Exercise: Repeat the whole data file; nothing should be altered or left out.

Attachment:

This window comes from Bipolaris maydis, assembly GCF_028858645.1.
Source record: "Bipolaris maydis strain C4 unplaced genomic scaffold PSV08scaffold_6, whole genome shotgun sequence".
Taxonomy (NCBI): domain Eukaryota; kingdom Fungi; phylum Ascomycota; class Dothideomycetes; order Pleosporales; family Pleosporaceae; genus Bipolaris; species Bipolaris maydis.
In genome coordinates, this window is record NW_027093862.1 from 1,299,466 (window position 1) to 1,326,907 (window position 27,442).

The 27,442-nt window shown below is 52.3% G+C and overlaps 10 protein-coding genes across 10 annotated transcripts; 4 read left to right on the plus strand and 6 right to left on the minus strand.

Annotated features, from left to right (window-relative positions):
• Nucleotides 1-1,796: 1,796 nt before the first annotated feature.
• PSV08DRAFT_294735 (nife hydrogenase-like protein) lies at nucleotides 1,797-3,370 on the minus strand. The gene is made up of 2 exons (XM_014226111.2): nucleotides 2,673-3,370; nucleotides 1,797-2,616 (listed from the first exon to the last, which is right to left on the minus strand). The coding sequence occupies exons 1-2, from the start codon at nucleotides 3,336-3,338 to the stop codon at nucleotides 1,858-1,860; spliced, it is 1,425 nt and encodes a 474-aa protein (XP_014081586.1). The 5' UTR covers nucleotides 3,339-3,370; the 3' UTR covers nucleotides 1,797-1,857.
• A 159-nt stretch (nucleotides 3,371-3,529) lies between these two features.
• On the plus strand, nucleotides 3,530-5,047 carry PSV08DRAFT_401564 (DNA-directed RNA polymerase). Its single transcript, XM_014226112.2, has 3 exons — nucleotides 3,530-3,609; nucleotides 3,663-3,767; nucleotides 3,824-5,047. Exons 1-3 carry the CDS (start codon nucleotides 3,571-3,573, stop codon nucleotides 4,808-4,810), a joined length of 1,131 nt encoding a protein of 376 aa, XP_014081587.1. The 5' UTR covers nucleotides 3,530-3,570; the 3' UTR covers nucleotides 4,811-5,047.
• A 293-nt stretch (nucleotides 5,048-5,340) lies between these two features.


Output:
This window comes from Bipolaris maydis, assembly GCF_028858645.1.
Source record: "Bipolaris maydis strain C4 unplaced genomic scaffold PSV08scaffold_6, whole genome shotgun sequence".
Taxonomy (NCBI): domain Eukaryota; kingdom Fungi; phylum Ascomycota; class Dothideomycetes; order Pleosporales; family Pleosporaceae; genus Bipolaris; species Bipolaris maydis.
In genome coordinates, this window is record NW_027093862.1 from 1,299,466 (window position 1) to 1,326,907 (window position 27,442).

The 27,442-nt window shown below is 52.3% G+C and overlaps 10 protein-coding genes across 10 annotated transcripts; 4 read left to right on the plus strand and 6 right to left on the minus strand.

Annotated features, from left to right (window-relative positions):
• Nucleotides 1-1,796: 1,796 nt before the first annotated feature.
• PSV08DRAFT_294735 (nife hydrogenase-like protein) lies at nucleotides 1,797-3,370 on the minus strand. The gene is made up of 2 exons (XM_014226111.2): nucleotides 2,673-3,370; nucleotides 1,797-2,616 (listed from the first exon to the last, which is right to left on the minus strand). The coding sequence occupies exons 1-2, from the start codon at nucleotides 3,336-3,338 to the stop codon at nucleotides 1,858-1,860; spliced, it is 1,425 nt and encodes a 474-aa protein (XP_014081586.1). The 5' UTR covers nucleotides 3,339-3,370; the 3' UTR covers nucleotides 1,797-1,857.
• A 159-nt stretch (nucleotides 3,371-3,529) lies between these two features.
• On the plus strand, nucleotides 3,530-5,047 carry PSV08DRAFT_401564 (DNA-directed RNA polymerase). Its single transcript, XM_014226112.2, has 3 exons — nucleotides 3,530-3,609; nucleotides 3,663-3,767; nucleotides 3,824-5,047. Exons 1-3 carry the CDS (start codon nucleotides 3,571-3,573, stop codon nucleotides 4,808-4,810), a joined length of 1,131 nt encoding a protein of 376 aa, XP_014081587.1. The 5' UTR covers nucleotides 3,530-3,570; the 3' UTR covers nucleotides 4,811-5,047.
• A 293-nt stretch (nucleotides 5,048-5,340) lies between these two features.